Department of Engineering / News / Quantum cryptography goes mainstream

Department of Engineering

Quantum cryptography goes mainstream

Quantum cryptography goes mainstream

Researchers from Toshiba and the Department of Engineering have perfected a technique that offers a less expensive way to ensure the security of high-speed fibre-optic cables, protecting communication networks from unauthorized snooping.

The Cambridge Research Laboratory of Toshiba Research Europe Ltd, working in collaboration with Professor Richard Penty and his team in the Department, has succeeded in extracting the very weak signals used for quantum cryptography from ordinary telecom fibres transmitting data traffic. This means that existing telecom networks can now be secured with this ultimate form of encryption.

Quantum cryptography can be used to distribute the secret digital keys important for protecting our personal data, such as bank statements, health records, and digital identity. Its security relies upon encoding each bit of the digital key upon a single photon (particle of light). If a hacker intercepts the single photons, they will unavoidably disturb their encoding in a way that can be detected. This allows eavesdropping on the network to be directly monitored.

Up until now it has been necessary to send the single photons through a dedicated fibre that is distinct from the fibres carrying the ordinary data signals in the network. The data signals are much more intense than the single photon signals used for quantum cryptography: in fact one bit of data is carried by over 1 million photons. The disparity in the intensity of the signals means that scattered light caused by the data signals would contaminate and overwhelm the single photon signals if sent along the same fibre.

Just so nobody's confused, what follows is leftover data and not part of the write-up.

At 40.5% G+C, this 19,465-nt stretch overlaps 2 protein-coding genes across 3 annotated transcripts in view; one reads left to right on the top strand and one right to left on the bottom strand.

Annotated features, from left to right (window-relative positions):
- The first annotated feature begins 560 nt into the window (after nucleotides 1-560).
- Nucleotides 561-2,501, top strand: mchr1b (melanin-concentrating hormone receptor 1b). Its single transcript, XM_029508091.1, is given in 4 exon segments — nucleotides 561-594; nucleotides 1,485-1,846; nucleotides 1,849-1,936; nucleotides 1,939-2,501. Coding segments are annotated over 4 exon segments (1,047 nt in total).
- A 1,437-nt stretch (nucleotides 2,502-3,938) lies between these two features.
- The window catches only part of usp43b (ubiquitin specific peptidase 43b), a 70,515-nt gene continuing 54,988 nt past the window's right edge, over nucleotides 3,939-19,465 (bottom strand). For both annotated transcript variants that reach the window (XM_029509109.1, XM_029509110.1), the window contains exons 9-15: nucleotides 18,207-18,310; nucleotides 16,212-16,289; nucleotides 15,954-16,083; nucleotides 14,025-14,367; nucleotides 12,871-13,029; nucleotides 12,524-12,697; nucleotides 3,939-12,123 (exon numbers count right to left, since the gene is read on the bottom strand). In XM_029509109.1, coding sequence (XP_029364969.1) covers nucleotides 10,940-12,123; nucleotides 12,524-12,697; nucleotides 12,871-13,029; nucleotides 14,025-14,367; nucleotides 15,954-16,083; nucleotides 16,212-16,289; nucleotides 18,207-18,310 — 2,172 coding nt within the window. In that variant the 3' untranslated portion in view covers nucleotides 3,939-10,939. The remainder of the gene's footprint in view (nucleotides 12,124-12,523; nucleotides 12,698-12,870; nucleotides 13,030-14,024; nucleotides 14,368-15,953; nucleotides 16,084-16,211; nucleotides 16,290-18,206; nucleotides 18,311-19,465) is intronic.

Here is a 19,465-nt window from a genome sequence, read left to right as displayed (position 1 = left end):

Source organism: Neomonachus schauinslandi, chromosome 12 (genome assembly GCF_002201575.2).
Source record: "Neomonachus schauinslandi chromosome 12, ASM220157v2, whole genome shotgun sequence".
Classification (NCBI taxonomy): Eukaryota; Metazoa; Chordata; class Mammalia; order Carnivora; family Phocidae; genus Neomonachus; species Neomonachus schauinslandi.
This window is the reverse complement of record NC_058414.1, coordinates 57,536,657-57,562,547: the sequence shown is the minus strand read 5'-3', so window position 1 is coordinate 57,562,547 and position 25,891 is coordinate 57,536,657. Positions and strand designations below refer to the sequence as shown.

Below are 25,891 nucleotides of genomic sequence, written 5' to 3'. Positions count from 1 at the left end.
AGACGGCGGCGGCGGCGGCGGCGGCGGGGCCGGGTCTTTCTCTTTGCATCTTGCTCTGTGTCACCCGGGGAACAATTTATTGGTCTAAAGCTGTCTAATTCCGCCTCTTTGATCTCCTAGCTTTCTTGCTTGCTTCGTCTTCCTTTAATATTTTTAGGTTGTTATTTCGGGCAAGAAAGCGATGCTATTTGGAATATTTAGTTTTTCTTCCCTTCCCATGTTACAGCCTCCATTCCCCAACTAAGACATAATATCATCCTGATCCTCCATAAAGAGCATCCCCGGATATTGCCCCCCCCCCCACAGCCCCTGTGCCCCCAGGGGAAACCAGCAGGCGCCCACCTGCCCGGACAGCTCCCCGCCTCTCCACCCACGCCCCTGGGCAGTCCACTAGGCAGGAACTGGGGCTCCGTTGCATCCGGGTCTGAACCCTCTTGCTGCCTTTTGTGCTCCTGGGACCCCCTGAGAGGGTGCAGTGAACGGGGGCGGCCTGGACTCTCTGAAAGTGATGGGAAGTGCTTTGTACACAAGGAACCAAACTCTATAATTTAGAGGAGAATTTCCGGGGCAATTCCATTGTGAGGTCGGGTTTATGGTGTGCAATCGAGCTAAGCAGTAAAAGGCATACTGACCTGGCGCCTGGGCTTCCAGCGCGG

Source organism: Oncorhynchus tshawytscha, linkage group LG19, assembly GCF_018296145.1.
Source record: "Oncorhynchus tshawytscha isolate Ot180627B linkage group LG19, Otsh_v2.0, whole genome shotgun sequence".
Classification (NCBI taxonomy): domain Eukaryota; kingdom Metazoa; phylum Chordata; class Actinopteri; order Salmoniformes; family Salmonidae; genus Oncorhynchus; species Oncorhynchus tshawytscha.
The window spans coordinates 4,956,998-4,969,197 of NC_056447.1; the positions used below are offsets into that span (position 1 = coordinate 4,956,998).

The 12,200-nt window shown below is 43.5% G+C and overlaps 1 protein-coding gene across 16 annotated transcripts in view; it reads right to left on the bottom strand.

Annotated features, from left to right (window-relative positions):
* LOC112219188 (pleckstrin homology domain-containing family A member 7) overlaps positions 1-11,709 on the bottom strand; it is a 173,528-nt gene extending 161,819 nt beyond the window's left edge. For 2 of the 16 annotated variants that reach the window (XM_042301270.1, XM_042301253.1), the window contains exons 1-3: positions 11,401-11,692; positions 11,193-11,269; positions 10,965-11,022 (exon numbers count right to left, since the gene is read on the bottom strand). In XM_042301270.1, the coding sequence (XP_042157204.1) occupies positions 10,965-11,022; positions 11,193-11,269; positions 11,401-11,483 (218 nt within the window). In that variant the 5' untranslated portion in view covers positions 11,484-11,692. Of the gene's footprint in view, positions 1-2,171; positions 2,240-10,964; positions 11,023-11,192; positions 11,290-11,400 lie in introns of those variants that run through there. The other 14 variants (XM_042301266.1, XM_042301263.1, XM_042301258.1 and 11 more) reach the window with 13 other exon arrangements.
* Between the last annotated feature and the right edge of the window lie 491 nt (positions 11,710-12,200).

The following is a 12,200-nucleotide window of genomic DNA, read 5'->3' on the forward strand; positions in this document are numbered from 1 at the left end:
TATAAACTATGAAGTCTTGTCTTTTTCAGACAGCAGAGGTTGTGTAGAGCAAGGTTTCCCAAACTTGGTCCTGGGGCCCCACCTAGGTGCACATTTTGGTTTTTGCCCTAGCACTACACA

Dr Andrew Shields, of Toshiba Research Europe Ltd, explained: "The requirement of separate fibres has greatly restricted the applications of quantum cryptography in the past, as unused fibres are not always available for sending the single photons, and even when they are, can be prohibitively expensive. Now we have shown that the single photon and data signals can be sent using different wavelengths on the same fibre."

The Cambridge team achieved this using a detector that is sensitive only for a very brief window (100 millionths of a micro-second) at the expected arrival time of the single photons. The detector thereby responds largely to just the single photon signals and is insensitive to the scattered light caused by the data signals. This allows the weak single photon signals to be recovered from the fibre.

Using this technique the Cambridge researchers have successfully implemented quantum cryptography on ordinary telecom fibres while simultaneously transmitting data at 1 Gbit/s in both directions. They demonstrated a secure key rate over 500kbit/sec for 50km of fibre, about 50000 times higher than the previous best value for this fibre length.

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